Data centre development company Lockerbie Data Centres is currently working on a 272,000 sq m data centre north of Lockerbie, Scotland, which it says will follow world-class sustainable practices which will incorporate energy-efficient technologies.

Lockerbie Data Centre’s project director David King said he expects the data centre environment will be unsettled for some time following the UK Government’s announcement, but the changes to the CRC could actually be positive for collocation providers.

“It could take a year or more before the data centre industry really knows what it is dealing with in regards to the CRC. One thing we do know is that end users will not be investing in great numbers at this time. The CRC is a cost at the end of the day,” King said.

Further, King notes “I think that UK businesses may be driven now to outsource from the enterprise data centre into a collocation operation or into the wholesale market as they will be forced to go with larger data centres that can be twice as efficient due to scale. Some people, however, will be put off investing in the UK until they fully assess what the financial picture is."

The UK is not immune to criticism regarding energy policy and provision. Last year, representatives from Digital Britain told DatacenterDynamics that data centres in the country already struggled when it came to acquiring physical connections and installing cables, switches and transformers to the regional grid. A Digital Britain report also showed that data centres had issues accessing distribution and generation capacity across the grid. The report said that the South East of England and London – the UK’s financial hub which houses data centre reliant on low-latency connections for financial trading – pose particular challenges that jeopardize the UK’s standing against the world’s more accessible data centre markets.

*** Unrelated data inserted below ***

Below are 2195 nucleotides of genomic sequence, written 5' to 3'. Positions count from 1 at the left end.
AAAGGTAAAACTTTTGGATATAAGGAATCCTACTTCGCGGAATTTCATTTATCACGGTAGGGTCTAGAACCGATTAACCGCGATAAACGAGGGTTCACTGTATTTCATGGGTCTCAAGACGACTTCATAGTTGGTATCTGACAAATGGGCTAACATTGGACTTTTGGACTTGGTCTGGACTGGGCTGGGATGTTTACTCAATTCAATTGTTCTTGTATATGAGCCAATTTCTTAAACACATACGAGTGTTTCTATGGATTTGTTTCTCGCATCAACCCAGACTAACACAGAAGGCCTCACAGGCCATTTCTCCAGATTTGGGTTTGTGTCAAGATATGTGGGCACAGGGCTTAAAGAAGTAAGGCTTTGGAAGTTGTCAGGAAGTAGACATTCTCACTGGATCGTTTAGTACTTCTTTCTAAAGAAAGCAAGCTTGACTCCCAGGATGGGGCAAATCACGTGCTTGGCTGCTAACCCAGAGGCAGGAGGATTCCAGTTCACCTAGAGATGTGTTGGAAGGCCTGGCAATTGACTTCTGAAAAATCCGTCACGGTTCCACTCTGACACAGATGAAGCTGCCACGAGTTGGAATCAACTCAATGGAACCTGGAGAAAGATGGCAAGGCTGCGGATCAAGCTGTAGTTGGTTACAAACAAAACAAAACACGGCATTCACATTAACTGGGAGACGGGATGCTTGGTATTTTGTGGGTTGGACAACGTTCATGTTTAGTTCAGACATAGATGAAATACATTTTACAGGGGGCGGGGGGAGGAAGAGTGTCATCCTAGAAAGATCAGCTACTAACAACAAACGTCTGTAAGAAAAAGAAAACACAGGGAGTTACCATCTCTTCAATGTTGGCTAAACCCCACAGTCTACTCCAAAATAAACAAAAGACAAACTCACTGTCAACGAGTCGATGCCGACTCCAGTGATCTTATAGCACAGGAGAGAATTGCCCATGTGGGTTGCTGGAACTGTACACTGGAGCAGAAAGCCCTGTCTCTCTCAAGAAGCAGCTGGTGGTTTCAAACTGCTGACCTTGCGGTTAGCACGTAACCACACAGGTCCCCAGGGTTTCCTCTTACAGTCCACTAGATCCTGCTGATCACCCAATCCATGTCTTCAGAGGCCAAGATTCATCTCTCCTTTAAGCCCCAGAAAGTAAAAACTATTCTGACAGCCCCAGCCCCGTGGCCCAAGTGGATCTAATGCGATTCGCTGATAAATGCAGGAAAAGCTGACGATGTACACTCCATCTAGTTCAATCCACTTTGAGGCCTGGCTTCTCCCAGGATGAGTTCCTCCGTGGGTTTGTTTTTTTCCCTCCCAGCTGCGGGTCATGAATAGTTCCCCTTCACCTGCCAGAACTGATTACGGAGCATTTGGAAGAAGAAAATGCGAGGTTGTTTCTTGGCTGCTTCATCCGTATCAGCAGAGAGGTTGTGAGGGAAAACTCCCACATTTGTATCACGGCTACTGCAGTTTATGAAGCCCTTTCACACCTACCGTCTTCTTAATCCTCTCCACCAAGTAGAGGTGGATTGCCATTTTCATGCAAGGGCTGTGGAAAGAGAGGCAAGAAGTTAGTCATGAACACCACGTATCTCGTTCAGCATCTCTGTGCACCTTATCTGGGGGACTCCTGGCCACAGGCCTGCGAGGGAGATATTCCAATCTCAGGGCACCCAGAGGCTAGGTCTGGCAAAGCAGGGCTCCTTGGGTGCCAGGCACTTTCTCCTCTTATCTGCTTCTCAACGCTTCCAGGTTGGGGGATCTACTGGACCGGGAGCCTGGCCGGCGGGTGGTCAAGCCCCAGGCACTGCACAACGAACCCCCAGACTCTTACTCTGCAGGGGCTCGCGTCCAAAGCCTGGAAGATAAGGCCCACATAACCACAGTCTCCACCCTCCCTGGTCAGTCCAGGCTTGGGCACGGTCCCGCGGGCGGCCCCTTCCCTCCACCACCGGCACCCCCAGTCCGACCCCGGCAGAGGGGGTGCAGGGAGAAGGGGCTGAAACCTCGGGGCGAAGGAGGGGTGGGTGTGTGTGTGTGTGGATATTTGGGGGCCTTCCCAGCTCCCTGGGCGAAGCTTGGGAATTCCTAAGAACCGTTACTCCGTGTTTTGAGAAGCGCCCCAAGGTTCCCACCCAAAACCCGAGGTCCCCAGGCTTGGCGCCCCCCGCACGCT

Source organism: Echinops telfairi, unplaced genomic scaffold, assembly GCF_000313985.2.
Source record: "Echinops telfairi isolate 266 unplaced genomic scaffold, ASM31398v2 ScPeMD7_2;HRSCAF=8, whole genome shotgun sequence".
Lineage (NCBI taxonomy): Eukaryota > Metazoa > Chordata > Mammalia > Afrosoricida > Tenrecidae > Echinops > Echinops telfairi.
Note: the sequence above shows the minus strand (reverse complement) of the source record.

According to Thomson Reuters Global Head of Energy & Sustainable Technology, Content, Technology & Operations Harkeeret Singh, who will be speaking at DatacenterDynamic’s London On November 9th, the uncertainty surrounding last week’s announcement could be enough to cause a blow for the industry.

“The initial cost and the uncertainty are not a good mix for those considering placing data centres in the UK, especially if another country is a bit more stable in its energy and tax options,” Singh said.

Committee on Climate Change Chief Economist Adrian Gault told DatacenterDynamics London that although they had no warning of last week’s announcement, the recent tax announcement was not altogether unexpected, given the recent UK budget cuts aimed at reducing the UK’s deficit.

He said energy incentives for large users of energy, such as data centres, could be required in future. As for the league table, Gault said he expects this to stay, if not for financial incentive then for marketing benefits. Uncertainty, however, is likely to remain in all industries that deal with the CRC for at least a year ahead. “The levels of payment and the way this is operated will be left for the budget next year I think,” Gault said.

“We have suggested, however, that we think it would be desirable to move towards a flat rate of payment rather than an auction to reduce the complexity, but we have not had a response from the government on this yet.”

DatacenterDynamics London will bring together industry leaders to discuss the future of CRC and how this will affect the UK data centre industry on 9th/10th November at the Lancaster London Hotel, Lancaster Terrace, W2.